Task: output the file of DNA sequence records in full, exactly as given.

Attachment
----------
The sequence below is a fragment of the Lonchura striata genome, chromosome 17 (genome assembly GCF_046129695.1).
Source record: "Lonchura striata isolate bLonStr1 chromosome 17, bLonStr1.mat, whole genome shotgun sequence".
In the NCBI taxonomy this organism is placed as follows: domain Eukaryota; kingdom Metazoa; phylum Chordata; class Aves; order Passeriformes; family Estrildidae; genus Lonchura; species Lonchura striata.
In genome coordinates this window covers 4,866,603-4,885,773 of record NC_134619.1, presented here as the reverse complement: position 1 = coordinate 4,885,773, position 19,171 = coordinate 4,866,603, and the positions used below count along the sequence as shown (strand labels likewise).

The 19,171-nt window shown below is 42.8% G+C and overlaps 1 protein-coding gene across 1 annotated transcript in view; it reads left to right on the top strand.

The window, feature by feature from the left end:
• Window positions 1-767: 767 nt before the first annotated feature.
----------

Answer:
The sequence below is a fragment of the Lonchura striata genome, chromosome 17 (genome assembly GCF_046129695.1).
Source record: "Lonchura striata isolate bLonStr1 chromosome 17, bLonStr1.mat, whole genome shotgun sequence".
In the NCBI taxonomy this organism is placed as follows: domain Eukaryota; kingdom Metazoa; phylum Chordata; class Aves; order Passeriformes; family Estrildidae; genus Lonchura; species Lonchura striata.
In genome coordinates this window covers 4,866,603-4,885,773 of record NC_134619.1, presented here as the reverse complement: position 1 = coordinate 4,885,773, position 19,171 = coordinate 4,866,603, and the positions used below count along the sequence as shown (strand labels likewise).

The 19,171-nt window shown below is 42.8% G+C and overlaps 1 protein-coding gene across 1 annotated transcript in view; it reads left to right on the top strand.

The window, feature by feature from the left end:
• Window positions 1-767: 767 nt before the first annotated feature.